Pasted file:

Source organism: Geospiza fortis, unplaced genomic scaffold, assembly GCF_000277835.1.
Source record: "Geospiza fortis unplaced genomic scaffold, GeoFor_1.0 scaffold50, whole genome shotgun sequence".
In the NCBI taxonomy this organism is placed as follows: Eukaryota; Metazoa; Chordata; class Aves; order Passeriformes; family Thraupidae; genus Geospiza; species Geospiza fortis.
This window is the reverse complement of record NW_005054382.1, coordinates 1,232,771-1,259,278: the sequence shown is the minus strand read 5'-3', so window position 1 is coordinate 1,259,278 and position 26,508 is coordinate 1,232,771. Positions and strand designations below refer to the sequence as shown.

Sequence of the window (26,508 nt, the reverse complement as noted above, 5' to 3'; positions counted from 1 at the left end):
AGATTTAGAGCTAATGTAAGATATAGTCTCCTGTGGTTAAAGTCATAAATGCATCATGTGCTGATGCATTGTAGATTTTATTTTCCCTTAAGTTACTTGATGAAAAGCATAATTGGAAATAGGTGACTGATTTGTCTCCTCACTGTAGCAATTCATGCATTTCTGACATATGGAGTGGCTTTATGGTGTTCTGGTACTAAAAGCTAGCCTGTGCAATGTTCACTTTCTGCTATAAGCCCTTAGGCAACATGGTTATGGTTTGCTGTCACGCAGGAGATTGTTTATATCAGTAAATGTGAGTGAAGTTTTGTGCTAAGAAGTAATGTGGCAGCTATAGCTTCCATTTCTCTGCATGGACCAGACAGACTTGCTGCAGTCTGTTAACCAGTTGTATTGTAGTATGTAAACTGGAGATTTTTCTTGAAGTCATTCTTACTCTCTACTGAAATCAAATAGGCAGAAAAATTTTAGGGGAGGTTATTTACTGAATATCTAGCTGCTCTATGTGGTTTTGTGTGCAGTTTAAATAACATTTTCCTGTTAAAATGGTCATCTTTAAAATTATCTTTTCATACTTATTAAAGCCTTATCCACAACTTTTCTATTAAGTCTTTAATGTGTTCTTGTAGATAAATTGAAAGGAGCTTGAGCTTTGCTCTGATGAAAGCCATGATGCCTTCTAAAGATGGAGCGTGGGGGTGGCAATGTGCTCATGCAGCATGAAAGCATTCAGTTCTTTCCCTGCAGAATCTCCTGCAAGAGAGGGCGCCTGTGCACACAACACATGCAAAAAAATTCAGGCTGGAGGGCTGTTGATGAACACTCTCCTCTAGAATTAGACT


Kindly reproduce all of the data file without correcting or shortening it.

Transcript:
Source organism: Geospiza fortis, unplaced genomic scaffold, assembly GCF_000277835.1.
Source record: "Geospiza fortis unplaced genomic scaffold, GeoFor_1.0 scaffold50, whole genome shotgun sequence".
In the NCBI taxonomy this organism is placed as follows: Eukaryota; Metazoa; Chordata; class Aves; order Passeriformes; family Thraupidae; genus Geospiza; species Geospiza fortis.
This window is the reverse complement of record NW_005054382.1, coordinates 1,232,771-1,259,278: the sequence shown is the minus strand read 5'-3', so window position 1 is coordinate 1,259,278 and position 26,508 is coordinate 1,232,771. Positions and strand designations below refer to the sequence as shown.

Sequence of the window (26,508 nt, the reverse complement as noted above, 5' to 3'; positions counted from 1 at the left end):
AGATTTAGAGCTAATGTAAGATATAGTCTCCTGTGGTTAAAGTCATAAATGCATCATGTGCTGATGCATTGTAGATTTTATTTTCCCTTAAGTTACTTGATGAAAAGCATAATTGGAAATAGGTGACTGATTTGTCTCCTCACTGTAGCAATTCATGCATTTCTGACATATGGAGTGGCTTTATGGTGTTCTGGTACTAAAAGCTAGCCTGTGCAATGTTCACTTTCTGCTATAAGCCCTTAGGCAACATGGTTATGGTTTGCTGTCACGCAGGAGATTGTTTATATCAGTAAATGTGAGTGAAGTTTTGTGCTAAGAAGTAATGTGGCAGCTATAGCTTCCATTTCTCTGCATGGACCAGACAGACTTGCTGCAGTCTGTTAACCAGTTGTATTGTAGTATGTAAACTGGAGATTTTTCTTGAAGTCATTCTTACTCTCTACTGAAATCAAATAGGCAGAAAAATTTTAGGGGAGGTTATTTACTGAATATCTAGCTGCTCTATGTGGTTTTGTGTGCAGTTTAAATAACATTTTCCTGTTAAAATGGTCATCTTTAAAATTATCTTTTCATACTTATTAAAGCCTTATCCACAACTTTTCTATTAAGTCTTTAATGTGTTCTTGTAGATAAATTGAAAGGAGCTTGAGCTTTGCTCTGATGAAAGCCATGATGCCTTCTAAAGATGGAGCGTGGGGGTGGCAATGTGCTCATGCAGCATGAAAGCATTCAGTTCTTTCCCTGCAGAATCTCCTGCAAGAGAGGGCGCCTGTGCACACAACACATGCAAAAAAATTCAGGCTGGAGGGCTGTTGATGAACACTCTCCTCTAGAATTAGACT